Sandwich Theorem

In Calculus, we might have come across several theorems and more specifically while determining the tricky limits and derivatives of functions. Though we have different theorems and formulas to find the limits of various types of functions, we always try to find the simpler way of solving them so that we get the solution quickly. Sandwich theorem is the one such type of application to solve limits problems. In this article, you will learn about the sandwich theorem, how to apply this theorem in solving different problems in calculus.

Sandwich (Squeeze)Theorem

The Sandwich Theorem or squeeze theorem is used for calculating the limits of given trigonometric functions. This theorem is also known as the pinching theorem. We generally use the Sandwich theorem in calculus, including mathematical analysis. This theorem is probably used to establish the limit of a function by comparing two other functions whose limits are known or surely figured. Let’s have a look at the statement and proof of the Sandwich theorem.

Statement: Let f, g and h be real functions such that f(x) ≤ g(x) ≤ h(x) for all x in the common domain of definition. For some real number a, if \(\lim_{x\rightarrow a}f(x)=l=\lim_{x\rightarrow a}h(x)\), then \(\lim_{x\rightarrow a}g(x)=l\).

Sandwich theorem

Sandwich Theorem proof

Let’s have a look at the geometric proof of the above statement using an inequality involving trigonometric functions.

Consider the inequality as,

cos x < sin x/x < 1 for 0 < |x| < π/2….(1)

We know that,

sin (– x) = – sin x

cos( – x) = cos x

Hence, it is sufficient to prove the above inequality for 0 < x < π/2.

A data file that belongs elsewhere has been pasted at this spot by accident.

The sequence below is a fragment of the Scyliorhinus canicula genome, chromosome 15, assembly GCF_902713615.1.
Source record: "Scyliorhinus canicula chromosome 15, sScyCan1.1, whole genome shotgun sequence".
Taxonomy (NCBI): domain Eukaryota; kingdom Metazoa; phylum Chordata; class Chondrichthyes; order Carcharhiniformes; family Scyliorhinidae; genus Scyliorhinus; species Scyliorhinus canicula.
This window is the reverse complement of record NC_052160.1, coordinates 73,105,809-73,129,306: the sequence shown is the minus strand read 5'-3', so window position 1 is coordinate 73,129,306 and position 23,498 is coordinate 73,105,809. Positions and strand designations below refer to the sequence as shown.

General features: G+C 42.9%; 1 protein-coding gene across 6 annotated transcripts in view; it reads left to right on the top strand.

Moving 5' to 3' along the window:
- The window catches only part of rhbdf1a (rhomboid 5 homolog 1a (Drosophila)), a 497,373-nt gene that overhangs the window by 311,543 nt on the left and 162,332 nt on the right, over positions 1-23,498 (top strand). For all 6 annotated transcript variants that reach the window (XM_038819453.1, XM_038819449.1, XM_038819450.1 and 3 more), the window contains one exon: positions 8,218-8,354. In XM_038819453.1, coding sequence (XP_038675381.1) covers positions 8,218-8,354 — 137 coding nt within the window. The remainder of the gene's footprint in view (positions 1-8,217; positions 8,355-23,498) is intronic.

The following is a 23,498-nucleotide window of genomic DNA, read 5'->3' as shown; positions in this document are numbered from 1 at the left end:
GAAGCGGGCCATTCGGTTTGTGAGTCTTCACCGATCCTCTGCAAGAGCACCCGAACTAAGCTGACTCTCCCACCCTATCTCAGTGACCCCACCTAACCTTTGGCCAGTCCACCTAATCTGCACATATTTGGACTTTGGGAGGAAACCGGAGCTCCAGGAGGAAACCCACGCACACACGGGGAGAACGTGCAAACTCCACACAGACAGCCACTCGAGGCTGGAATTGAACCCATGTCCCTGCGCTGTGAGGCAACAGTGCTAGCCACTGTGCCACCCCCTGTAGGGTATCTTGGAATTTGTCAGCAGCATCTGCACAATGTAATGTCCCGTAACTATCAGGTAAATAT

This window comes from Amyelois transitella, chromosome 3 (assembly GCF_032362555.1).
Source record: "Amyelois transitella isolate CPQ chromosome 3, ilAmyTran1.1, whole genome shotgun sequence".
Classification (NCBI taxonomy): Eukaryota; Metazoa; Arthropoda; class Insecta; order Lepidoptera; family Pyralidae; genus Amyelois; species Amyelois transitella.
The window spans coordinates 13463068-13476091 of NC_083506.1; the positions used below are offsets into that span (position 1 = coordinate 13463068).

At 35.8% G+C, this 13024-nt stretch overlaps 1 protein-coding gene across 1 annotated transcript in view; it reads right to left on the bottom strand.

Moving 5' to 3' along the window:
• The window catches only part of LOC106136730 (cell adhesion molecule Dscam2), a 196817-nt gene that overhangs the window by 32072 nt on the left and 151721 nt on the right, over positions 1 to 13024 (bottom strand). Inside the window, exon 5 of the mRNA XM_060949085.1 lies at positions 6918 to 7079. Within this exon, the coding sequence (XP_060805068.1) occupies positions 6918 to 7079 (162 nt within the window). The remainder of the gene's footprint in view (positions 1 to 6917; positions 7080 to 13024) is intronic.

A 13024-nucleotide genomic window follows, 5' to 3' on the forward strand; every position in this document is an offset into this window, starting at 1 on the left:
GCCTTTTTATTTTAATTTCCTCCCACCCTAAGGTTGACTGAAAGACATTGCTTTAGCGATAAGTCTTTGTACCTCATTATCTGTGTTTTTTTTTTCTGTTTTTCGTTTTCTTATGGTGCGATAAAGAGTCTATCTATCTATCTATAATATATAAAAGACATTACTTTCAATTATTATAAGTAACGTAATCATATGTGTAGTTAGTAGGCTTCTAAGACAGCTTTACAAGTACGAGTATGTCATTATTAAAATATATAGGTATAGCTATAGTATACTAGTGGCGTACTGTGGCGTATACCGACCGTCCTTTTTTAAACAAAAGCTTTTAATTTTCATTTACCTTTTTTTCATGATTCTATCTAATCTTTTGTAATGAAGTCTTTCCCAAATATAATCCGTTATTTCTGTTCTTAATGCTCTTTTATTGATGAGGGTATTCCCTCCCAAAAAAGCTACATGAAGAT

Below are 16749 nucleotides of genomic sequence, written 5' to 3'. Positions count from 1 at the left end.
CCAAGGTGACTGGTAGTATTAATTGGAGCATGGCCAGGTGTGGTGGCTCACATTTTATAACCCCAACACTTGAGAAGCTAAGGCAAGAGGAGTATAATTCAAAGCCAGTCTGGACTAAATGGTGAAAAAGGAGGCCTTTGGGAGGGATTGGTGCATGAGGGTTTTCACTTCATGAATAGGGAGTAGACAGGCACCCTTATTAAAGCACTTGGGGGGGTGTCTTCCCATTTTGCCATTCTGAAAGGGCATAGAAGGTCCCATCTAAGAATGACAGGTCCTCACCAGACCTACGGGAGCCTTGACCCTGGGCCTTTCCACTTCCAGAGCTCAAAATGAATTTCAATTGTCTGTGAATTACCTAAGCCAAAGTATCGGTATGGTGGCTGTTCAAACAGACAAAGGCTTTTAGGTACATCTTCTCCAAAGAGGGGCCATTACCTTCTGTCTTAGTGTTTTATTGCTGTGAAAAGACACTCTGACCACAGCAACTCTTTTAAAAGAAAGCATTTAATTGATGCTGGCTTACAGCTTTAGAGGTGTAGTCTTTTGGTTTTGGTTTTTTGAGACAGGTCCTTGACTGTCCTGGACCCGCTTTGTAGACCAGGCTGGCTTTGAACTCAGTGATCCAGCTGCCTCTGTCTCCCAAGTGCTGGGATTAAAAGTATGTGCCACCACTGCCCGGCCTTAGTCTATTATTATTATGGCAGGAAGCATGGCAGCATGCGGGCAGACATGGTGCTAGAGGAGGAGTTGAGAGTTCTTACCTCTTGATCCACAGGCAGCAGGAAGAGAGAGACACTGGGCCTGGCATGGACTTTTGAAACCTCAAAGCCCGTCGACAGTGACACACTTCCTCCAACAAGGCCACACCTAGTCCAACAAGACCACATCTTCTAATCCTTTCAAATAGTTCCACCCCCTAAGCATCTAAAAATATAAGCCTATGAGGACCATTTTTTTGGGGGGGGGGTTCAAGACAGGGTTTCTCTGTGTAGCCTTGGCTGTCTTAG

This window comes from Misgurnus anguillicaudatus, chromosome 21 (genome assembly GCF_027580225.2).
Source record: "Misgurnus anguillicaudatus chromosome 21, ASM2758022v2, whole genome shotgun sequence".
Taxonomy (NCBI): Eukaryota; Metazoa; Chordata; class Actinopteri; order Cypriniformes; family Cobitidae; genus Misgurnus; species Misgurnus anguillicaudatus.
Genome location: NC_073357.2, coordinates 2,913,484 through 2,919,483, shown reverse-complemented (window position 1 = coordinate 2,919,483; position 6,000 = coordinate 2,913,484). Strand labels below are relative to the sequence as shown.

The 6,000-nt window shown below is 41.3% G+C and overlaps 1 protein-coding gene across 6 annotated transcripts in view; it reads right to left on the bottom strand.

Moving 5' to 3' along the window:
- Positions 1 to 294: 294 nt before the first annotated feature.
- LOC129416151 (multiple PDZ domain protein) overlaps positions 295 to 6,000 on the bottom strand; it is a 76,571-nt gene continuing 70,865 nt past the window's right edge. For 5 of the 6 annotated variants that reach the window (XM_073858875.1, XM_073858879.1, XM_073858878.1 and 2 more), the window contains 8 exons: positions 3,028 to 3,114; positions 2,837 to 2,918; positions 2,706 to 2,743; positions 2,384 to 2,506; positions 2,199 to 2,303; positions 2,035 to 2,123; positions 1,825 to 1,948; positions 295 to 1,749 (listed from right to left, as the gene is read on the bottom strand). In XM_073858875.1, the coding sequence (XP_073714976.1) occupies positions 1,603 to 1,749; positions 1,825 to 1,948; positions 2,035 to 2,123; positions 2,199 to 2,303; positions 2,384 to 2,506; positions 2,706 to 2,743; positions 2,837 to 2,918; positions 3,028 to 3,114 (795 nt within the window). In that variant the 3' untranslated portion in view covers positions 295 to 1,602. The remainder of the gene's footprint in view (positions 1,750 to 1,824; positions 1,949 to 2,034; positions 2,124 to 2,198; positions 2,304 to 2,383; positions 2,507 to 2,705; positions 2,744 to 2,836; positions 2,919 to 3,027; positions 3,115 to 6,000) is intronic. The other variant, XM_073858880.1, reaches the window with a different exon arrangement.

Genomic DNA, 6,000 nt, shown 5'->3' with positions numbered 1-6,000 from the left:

For this we need to draw a unit circle.

Let O be the centre of the unit circle such that the ∠AOC is x radians and 0 < x < π/2.

Also, the line segments BA and CD are perpendiculars to OA. Finally, join AC as shown in the figure below:

Sandwich Theorem proof

From the figure,

Area of ΔOAC < Area of sector OAC < Area of Δ OAB

\(\Rightarrow \frac{1}{2}\times OA\times CD <\frac{x}{2\pi}\times \pi (OA)^{2}<\frac{1}{2}\times OA\times AB\)

Here, OA is common so by cancelling the common terms, we get;

CD < x . OA < AB.

In triangle OCD,

sin x = CD/OC = CD/OA (since OC = OA as radii of same circle)

⇒ CD = OA sin x

Also,

tan x = AB/OA

⇒ AB = OA tan x

Thus,

OA sin x < OA . x < OA tan x

We know that length is always positive. So we can simplify the above inequality as:

sin x < x < tan x …..(2)

From the given, 0 < x < π/2

In this interval, sin x is positive (in the first quadrant all trigonometric functions are positive).

Dividing equ (2) by sin x,

(sin x/sin x) < (x/sin x) < (tan x/sin x)

1 < (x/sin x) < (1/cos x) {since tan x = sin x/cos x}

Taking reciprocals throughout, we get;

cos x < (sin x/x) < 1

Hence proved.

Sandwich Theorem Limits

Using the above proof, we can also prove the following limits. The two important Sandwich theorems for limits are given below.

  1. \(\lim_{x\rightarrow 0}\frac{sin x}{x}=1\)
  2. \(\lim_{x\rightarrow 0}\frac{1-cos x}{x}=0\)

Based on these limits, we can prove different identities involving limits and trigonometry functions.

Sandwich Theorem Example

Question:

Evaluate \(\lim_{x\rightarrow 0}\frac{sin\ 4x}{sin\ 2x}\) using the Sandwich theorem.

Solution:

\(\lim_{x\rightarrow 0}\frac{sin\ 4x}{sin\ 2x}\)

Multiplying and dividing by 4x,

\(=\lim_{x\rightarrow 0}\frac{sin\ 4x}{4x}\times \frac{2x}{sin\ 2x}\times 2\)

Take the constant out of the limit,

\(=2\times \lim_{x\rightarrow 0}\frac{(\frac{sin\ 4x}{4x})}{(\frac{sin\ 2x}{2x})}\)

We can write the numerator part as:

\(\lim_{4x\rightarrow 0}\frac{sin\ 4x}{4x} = 1\) {since x → 0, 4x → 0 and 2x → 0 are the same}

Similarly, the denominator part will be:

\(\lim_{2x\rightarrow 0}\frac{sin\ 2x}{2x} = 1\)

Thus,

\(2\times \lim_{x\rightarrow 0}\frac{(\frac{sin\ 4x}{4x})}{(\frac{sin\ 2x}{2x})}= 2\times \frac{1}{1}=1\)

Therefore, \(\lim_{x\rightarrow 0}\frac{sin\ 4x}{sin\ 2x}=1\)

For more interesting theorems in calculus, visit www.byjus.com and download BYJU’S – The Learning App for interactive videos for maths concepts.

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